Great reporting. Thanks for covering this Jonathan!

doug clark
Guest
doug clark

The one downside I could see by not building bridges would be the use of switchbacks like the ones used on the Vernonia trail… These are very silly and not designed for cycling. I wouldn’t use it.

Eawriste
Guest
Eawriste

It’s the switchbacks or several multimillion dollar bridges to replace the ones burned down when the trolly was running.

Chris I
Guest
Chris I

One upside: saving millions of dollars and getting this trail gap closed years earlier.

What kind of bike are you using? I’ve been able to navigate those switchbacks on several bikes, including a longtail cargo bike with 2 kids on the back.

Jason Brune
Guest
Jason Brune

I’ve been dreaming of closing that gap for years. I’ve only ridin Amissiger a few times, but it’s extremely stressful. Estacada is a gateway jewel of a town to the Mt. Hood region. Yes, bridges would be better, but low stress switchbacks is 100% better than Amissiger.

Pete
Subscriber

Bravo Metro and all those who supported the purchase.

You can call me Al
Guest
You can call me Al

This is fantastic news!

Is there a way to get across Deep Creek today? I tried bridging this gap several times myself last year without success as I ended up deep in the weeds in the first yellow section of the Ride w GPS map.

Eawriste
Guest
Eawriste

Gaia’s already updated and has a trail to the creek. If you’re willing to get your feet wet, there’s almost always a way. I’m going to look for one.

PTB
Guest
PTB

I was just out this way with a friend before all this virus madness. It’s a fairly steep dive at the end of the trail. If you were on foot, not carrying a bike, yeah maybe I suppose. But with a bike on your shoulder, no, I absolutely would not try it.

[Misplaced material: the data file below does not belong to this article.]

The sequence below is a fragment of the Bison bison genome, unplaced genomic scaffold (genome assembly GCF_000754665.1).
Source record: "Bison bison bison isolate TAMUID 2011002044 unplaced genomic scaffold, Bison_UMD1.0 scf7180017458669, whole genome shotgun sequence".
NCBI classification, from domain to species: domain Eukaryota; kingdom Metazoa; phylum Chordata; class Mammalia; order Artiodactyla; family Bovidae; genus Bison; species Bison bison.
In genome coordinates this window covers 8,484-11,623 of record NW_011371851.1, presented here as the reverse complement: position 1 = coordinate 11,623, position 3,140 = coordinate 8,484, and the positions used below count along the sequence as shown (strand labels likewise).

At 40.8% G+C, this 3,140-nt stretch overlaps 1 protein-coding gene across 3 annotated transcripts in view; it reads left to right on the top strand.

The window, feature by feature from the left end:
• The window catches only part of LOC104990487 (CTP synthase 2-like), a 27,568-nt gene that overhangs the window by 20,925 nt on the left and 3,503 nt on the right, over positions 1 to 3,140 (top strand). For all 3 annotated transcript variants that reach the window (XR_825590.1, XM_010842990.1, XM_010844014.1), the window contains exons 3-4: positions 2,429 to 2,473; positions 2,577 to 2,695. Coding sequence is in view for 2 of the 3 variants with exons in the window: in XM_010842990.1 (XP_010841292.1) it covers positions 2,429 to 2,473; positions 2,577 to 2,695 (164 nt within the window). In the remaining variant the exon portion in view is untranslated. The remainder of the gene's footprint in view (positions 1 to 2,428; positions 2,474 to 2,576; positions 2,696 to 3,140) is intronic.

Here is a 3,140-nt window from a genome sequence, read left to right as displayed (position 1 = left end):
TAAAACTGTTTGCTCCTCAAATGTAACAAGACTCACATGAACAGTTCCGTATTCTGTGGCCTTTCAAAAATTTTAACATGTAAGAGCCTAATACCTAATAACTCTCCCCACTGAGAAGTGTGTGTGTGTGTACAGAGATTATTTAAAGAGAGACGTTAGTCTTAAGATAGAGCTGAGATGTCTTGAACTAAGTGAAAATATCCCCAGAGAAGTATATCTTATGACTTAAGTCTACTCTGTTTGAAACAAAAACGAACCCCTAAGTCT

Cory P
Guest
Cory P

How exciting! I really hope the whole trail can be paved so that everyone can use it!

GlowBoy
Guest
GlowBoy

I took my older child camping at Barton Park, via cargo bike, a few years ago. I wouldn’t do it again without this trail gap closed, specifically because of the uphill climb on Amisigger. Even leaving the campground before 10am on a Sunday morning, traffic was heavy enough to make it unpleasant and a bit dicey.

By the way, to the point someone made about the highway crossing at Barton Park, that’s next to nothing if you’ve already managed the ride out there. It’s not even 1/100 of the danger or problem that Amisigger Road itself is.

With the trail fixed, you’ll have a phenomenal, low-stress ride all the way from the core of the metro area to a campground. We don’t have that now, nor do many other metro areas. I have also biked to Stub Stewart and Champoeg for camping, but both of those involve several miles of riding on moderately busy roads. This is a game-changer.

X
Guest
X

Search ‘Oregon Bicycle Industry Dollars’. A 2014 survey showed that bicycle businesses have a $400,000,000+ annual gross with some segments of the market reporting excellent growth potential. Yes, stuff has happened since then. Some people are having to look at their business model but also, suddenly, it’s hard to find a bike for sale under $1000 anyway in the US. That’s a boom.

Amissiger Road has a been a stumbling block for bike travel SE from Portland for years. It limits who feels safe travelling by bike, when they travel, and in what numbers. The point is not to create a destination place to ride, but rather to open up a county, a watershed, or a major part of the state to bike travel.

I would welcome an off-road option using switchbacks on a trail but I think it is short sighted not to budget 4, or even 6 million dollars for bridges. Put money into an industry that is going to keep growing! Add connectivity to a network of bike routes that will let people travel without burning fossil fuels, and place value on the time of people who choose to travel in that way.